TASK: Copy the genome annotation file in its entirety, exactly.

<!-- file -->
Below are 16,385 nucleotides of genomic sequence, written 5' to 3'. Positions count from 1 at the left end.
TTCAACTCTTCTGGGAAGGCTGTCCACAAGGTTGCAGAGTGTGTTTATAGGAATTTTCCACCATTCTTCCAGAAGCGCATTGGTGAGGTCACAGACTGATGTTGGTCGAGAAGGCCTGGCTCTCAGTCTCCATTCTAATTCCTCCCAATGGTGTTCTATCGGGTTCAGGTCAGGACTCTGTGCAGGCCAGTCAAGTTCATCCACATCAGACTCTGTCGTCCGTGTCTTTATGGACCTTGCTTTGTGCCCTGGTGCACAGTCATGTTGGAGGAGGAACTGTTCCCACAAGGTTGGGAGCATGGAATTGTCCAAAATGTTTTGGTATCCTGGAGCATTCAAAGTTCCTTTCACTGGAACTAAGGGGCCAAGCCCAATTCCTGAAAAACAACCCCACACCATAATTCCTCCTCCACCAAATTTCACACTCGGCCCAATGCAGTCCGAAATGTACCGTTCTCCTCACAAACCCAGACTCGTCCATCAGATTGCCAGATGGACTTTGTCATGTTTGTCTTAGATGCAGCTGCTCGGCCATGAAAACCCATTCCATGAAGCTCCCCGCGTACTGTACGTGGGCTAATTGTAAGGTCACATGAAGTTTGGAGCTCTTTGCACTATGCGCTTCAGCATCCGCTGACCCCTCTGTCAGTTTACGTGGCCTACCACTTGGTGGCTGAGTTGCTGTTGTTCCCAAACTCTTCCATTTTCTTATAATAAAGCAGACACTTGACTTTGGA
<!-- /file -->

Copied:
Below are 16,385 nucleotides of genomic sequence, written 5' to 3'. Positions count from 1 at the left end.
TTCAACTCTTCTGGGAAGGCTGTCCACAAGGTTGCAGAGTGTGTTTATAGGAATTTTCCACCATTCTTCCAGAAGCGCATTGGTGAGGTCACAGACTGATGTTGGTCGAGAAGGCCTGGCTCTCAGTCTCCATTCTAATTCCTCCCAATGGTGTTCTATCGGGTTCAGGTCAGGACTCTGTGCAGGCCAGTCAAGTTCATCCACATCAGACTCTGTCGTCCGTGTCTTTATGGACCTTGCTTTGTGCCCTGGTGCACAGTCATGTTGGAGGAGGAACTGTTCCCACAAGGTTGGGAGCATGGAATTGTCCAAAATGTTTTGGTATCCTGGAGCATTCAAAGTTCCTTTCACTGGAACTAAGGGGCCAAGCCCAATTCCTGAAAAACAACCCCACACCATAATTCCTCCTCCACCAAATTTCACACTCGGCCCAATGCAGTCCGAAATGTACCGTTCTCCTCACAAACCCAGACTCGTCCATCAGATTGCCAGATGGACTTTGTCATGTTTGTCTTAGATGCAGCTGCTCGGCCATGAAAACCCATTCCATGAAGCTCCCCGCGTACTGTACGTGGGCTAATTGTAAGGTCACATGAAGTTTGGAGCTCTTTGCACTATGCGCTTCAGCATCCGCTGACCCCTCTGTCAGTTTACGTGGCCTACCACTTGGTGGCTGAGTTGCTGTTGTTCCCAAACTCTTCCATTTTCTTATAATAAAGCAGACACTTGACTTTGGA